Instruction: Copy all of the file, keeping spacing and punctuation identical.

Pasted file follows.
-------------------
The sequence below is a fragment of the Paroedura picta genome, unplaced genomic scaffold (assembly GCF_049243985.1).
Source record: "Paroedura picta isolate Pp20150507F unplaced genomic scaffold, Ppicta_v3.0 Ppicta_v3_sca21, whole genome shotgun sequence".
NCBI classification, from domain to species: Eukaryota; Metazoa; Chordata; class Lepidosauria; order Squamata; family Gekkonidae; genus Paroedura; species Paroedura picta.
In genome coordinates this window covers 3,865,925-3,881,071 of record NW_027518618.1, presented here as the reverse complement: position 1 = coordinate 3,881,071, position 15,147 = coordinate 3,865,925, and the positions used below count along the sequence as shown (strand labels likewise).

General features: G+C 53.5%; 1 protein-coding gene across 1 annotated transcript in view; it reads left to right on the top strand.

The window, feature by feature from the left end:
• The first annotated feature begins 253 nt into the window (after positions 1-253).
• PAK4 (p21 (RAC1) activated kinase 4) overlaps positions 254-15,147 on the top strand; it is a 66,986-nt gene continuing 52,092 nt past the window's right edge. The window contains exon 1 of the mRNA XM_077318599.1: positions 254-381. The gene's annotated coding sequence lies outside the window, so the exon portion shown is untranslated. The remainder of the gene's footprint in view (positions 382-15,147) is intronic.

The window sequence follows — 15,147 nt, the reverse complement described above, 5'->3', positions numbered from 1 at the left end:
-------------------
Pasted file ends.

The sequence below is a fragment of the Paroedura picta genome, unplaced genomic scaffold (assembly GCF_049243985.1).
Source record: "Paroedura picta isolate Pp20150507F unplaced genomic scaffold, Ppicta_v3.0 Ppicta_v3_sca21, whole genome shotgun sequence".
NCBI classification, from domain to species: Eukaryota; Metazoa; Chordata; class Lepidosauria; order Squamata; family Gekkonidae; genus Paroedura; species Paroedura picta.
In genome coordinates this window covers 3,865,925-3,881,071 of record NW_027518618.1, presented here as the reverse complement: position 1 = coordinate 3,881,071, position 15,147 = coordinate 3,865,925, and the positions used below count along the sequence as shown (strand labels likewise).

General features: G+C 53.5%; 1 protein-coding gene across 1 annotated transcript in view; it reads left to right on the top strand.

The window, feature by feature from the left end:
• The first annotated feature begins 253 nt into the window (after positions 1-253).
• PAK4 (p21 (RAC1) activated kinase 4) overlaps positions 254-15,147 on the top strand; it is a 66,986-nt gene continuing 52,092 nt past the window's right edge. The window contains exon 1 of the mRNA XM_077318599.1: positions 254-381. The gene's annotated coding sequence lies outside the window, so the exon portion shown is untranslated. The remainder of the gene's footprint in view (positions 382-15,147) is intronic.

The window sequence follows — 15,147 nt, the reverse complement described above, 5'->3', positions numbered from 1 at the left end: